The last two weeks have been extremely fascinating to watch as two of the world’s most powerful central banks showed themselves to be naked before the world in regards to their ignorance and ineptitude in trying to deal with the West’s current and future monetary policies.
The first public spectacle took place in Europe on March 9, when ECB Chairman Mario Draghi stood pat with interest rates in the wake of rising inflation and a slowing EU economy, while stating that the central bank would continue to buy bond issuances through the end of this year.
A week later it was Janet Yellen’s turn to take her road show out of the basement of the Eccles building and into the sunlight where as expected, the Fed raised interest rates a quarter point at a time when the economy was expected to only grow by less than 1%.
Needless to say, market reactions in both the U.S. and Europe were not what either central bank head was expecting. And calls for their heads on a platter continued to rise as it appears more and more that both the markets and the public no longer trust the direction of the central banks.
And to add insult to injury, on March 21 none other than the ECB’s biggest supporter Germany publicly called for more transparent accountability by the European Central Bank, and in essence started their own ‘Audit the ECB’ movement to mirror the one occurring right now in the U.S. Congress regarding their own central bank.
Handelsblatt reports, citing a parliamentary report it obtained, that the European Court of Auditors is unable to perform an “extensive review” of the bank supervisory functions at ECB. Furthermore, the German Federal Court of Auditors says in a report submitted to the German parliament’s budget committee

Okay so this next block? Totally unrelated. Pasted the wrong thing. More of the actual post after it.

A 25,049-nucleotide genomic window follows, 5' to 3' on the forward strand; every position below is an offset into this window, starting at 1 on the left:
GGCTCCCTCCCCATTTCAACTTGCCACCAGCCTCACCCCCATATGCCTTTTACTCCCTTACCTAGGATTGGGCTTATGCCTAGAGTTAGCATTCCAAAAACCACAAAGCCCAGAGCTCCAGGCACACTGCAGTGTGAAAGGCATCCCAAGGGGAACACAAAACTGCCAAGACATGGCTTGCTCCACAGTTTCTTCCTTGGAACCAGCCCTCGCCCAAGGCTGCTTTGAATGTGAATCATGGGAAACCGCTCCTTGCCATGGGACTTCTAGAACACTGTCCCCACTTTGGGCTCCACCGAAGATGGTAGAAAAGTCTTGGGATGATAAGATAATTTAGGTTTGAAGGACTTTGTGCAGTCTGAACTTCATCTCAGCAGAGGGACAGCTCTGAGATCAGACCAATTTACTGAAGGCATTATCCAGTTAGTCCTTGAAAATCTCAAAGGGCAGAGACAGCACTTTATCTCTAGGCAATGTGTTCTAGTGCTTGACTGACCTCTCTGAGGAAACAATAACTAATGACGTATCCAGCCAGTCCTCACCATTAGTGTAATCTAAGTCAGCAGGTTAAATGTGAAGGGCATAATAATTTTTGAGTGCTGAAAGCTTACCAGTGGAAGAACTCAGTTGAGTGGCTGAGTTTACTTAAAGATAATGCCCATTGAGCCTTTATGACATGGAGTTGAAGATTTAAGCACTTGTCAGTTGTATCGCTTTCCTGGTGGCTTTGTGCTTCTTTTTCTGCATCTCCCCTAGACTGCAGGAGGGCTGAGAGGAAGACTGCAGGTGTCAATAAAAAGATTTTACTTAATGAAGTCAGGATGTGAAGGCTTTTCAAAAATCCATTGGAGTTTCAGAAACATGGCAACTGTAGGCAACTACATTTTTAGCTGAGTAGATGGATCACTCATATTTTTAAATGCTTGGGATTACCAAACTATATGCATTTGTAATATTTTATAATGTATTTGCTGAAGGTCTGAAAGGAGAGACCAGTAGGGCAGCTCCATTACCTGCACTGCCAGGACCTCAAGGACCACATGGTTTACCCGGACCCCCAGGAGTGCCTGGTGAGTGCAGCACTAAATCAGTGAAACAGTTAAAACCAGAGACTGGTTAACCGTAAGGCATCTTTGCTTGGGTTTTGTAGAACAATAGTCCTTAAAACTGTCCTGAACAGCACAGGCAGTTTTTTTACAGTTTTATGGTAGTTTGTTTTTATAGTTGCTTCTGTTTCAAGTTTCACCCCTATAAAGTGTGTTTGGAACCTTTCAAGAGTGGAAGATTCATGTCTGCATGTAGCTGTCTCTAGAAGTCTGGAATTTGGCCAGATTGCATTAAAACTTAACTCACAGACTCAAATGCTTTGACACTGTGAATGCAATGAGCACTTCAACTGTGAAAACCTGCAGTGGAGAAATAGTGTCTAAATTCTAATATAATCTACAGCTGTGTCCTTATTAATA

Germany should explore all options for closing the oversight gap.
In its report, the federal auditor says bank oversight is an important public function that does not fall under the rubric of central bank independence, noting that national banking regulators like Germany’s used to be fully audited before the ECB took over the responsibility in 2015.
“The federal government should explore all options for closing this oversight gap,” the report said.
The ECB has argued that the European Court of Auditors only has the authority to review the central bank’s efficiency in terms of personnel and budgeting, not its decisions as Europe’s top banking supervisor. The European Court of Auditors has complained in the past that the ECB has used this argument to justify its refusal to turn over some documents for review.
That, according to the German agency, has left a gap in oversight that didn’t exist before 2015, since national regulators in the euro zone tended to be separate from their country’s central banks.
In a statement, the ECB said that it works closely with the European Court of Auditors and has made “a considerable number of documents and explanations available.” – Zerohedge
Ironically, calls for auditing two of the most powerful central banks may intrinsically be tied to the rising wave of populism that threatens to bring down not only establishment governments, but also the EU and Euro currencies themselves. And following years of central bank Presidents like Mario Draghi, Ben Bernanke, and Janet Yellen continuously lying about how good the economy really is when the people themselves recognize that they are far worse off than before the 2008 financial crash, the motivating factors of Brexit and Donald Trump are scaring the daylights out of establishment oligarchs such as Angela Merkel and Wolfgang Schauble.
It would have been unthinkable just 12 months ago for a sovereign leader in Europe, or even one of their finance ministers, to possibly consider the idea of auditing the ECB. But that appears to no longer the case as governments are quickly looking for scapegoats to blame in what they know deep down is coming for their economies, and even their political lives.